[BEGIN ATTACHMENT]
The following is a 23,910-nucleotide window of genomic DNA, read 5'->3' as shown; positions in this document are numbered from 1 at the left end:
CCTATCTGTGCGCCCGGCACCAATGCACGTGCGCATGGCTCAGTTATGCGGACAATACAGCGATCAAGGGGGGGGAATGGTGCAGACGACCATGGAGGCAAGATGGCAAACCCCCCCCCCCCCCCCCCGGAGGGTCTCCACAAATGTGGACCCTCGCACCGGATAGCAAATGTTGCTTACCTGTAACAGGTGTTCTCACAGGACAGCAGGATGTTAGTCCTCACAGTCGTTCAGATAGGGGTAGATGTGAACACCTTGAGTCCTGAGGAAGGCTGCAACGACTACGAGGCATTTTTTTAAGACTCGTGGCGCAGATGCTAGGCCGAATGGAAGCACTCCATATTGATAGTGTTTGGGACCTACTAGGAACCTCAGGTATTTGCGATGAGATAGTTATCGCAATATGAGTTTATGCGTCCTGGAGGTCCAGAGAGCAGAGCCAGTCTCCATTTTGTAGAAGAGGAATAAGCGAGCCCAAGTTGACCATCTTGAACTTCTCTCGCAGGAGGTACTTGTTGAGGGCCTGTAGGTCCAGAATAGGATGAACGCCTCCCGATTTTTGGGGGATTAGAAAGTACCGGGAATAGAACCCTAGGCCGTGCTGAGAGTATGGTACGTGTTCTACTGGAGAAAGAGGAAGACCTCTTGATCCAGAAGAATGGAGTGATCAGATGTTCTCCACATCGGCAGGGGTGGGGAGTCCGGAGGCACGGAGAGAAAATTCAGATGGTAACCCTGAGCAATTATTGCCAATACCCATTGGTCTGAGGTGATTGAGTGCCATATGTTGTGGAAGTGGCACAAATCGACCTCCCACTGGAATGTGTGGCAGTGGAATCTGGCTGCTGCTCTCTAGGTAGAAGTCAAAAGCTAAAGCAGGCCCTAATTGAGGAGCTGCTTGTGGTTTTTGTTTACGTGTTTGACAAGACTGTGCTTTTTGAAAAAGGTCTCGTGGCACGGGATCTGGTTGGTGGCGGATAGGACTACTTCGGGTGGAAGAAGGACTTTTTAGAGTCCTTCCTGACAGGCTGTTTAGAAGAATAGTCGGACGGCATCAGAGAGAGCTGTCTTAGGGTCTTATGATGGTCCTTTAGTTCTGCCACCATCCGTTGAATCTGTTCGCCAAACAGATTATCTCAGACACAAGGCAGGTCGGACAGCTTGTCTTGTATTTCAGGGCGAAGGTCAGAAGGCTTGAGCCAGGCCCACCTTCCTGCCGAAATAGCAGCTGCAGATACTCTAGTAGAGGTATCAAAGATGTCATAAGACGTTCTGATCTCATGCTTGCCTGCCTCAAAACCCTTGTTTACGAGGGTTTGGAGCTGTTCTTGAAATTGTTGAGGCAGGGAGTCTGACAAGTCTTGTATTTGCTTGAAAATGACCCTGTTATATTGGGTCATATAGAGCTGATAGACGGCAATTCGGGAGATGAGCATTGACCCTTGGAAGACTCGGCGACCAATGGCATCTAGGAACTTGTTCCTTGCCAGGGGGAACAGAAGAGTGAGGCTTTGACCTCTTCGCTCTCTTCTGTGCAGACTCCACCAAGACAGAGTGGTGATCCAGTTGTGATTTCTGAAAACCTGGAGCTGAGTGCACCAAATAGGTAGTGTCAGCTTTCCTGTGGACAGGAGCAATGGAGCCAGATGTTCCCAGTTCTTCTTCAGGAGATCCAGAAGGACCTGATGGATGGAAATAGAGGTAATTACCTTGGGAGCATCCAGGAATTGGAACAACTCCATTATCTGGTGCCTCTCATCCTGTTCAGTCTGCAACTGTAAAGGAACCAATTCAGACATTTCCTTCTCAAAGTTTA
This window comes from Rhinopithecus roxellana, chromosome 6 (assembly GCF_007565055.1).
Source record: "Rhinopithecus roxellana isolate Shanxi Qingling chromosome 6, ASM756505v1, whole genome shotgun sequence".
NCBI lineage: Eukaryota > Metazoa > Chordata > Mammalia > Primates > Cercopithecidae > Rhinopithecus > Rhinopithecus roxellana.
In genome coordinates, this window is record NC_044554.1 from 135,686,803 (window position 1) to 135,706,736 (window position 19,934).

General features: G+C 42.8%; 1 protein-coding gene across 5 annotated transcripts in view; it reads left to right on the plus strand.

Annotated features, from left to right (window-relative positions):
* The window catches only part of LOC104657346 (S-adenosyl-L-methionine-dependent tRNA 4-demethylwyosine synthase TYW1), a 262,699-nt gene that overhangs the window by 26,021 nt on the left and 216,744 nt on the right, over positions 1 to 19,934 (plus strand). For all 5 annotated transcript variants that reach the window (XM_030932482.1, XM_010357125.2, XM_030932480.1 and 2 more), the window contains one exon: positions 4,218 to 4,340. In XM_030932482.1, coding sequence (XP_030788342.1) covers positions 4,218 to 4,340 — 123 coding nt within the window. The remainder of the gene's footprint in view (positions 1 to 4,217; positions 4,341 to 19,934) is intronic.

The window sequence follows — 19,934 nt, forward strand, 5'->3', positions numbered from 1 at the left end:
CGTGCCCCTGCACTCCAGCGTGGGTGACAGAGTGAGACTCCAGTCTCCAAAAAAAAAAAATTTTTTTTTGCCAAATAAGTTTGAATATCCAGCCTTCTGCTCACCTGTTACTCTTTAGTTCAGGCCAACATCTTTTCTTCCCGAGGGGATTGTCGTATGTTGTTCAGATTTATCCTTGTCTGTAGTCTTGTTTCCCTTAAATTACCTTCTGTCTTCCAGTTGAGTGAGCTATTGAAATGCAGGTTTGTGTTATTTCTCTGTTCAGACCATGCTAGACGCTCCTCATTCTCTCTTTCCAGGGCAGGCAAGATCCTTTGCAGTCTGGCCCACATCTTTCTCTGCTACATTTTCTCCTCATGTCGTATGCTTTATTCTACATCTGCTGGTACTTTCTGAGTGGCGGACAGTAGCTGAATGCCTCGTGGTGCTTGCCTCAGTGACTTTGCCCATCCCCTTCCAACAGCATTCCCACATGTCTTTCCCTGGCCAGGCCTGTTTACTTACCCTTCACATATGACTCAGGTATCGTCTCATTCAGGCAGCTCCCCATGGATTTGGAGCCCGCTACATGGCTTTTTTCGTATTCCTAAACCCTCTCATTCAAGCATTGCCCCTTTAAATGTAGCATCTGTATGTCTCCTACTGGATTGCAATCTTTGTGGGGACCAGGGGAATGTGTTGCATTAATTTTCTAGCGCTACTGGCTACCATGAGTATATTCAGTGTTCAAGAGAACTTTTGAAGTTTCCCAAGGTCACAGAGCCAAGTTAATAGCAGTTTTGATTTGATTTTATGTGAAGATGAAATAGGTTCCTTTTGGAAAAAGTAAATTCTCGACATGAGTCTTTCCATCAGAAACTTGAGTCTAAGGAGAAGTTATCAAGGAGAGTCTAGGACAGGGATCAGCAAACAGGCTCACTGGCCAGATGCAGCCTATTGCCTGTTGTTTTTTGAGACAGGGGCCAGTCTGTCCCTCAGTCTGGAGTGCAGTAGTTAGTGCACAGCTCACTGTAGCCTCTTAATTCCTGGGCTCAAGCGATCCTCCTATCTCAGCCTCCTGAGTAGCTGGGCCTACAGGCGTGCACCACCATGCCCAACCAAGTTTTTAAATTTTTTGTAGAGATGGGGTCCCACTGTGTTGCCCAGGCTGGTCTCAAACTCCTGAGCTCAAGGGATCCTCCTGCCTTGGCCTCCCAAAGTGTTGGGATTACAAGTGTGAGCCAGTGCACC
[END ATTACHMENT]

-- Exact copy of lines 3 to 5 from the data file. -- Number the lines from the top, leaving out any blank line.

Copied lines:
This window comes from Rhinopithecus roxellana, chromosome 6 (assembly GCF_007565055.1).
Source record: "Rhinopithecus roxellana isolate Shanxi Qingling chromosome 6, ASM756505v1, whole genome shotgun sequence".
NCBI lineage: Eukaryota > Metazoa > Chordata > Mammalia > Primates > Cercopithecidae > Rhinopithecus > Rhinopithecus roxellana.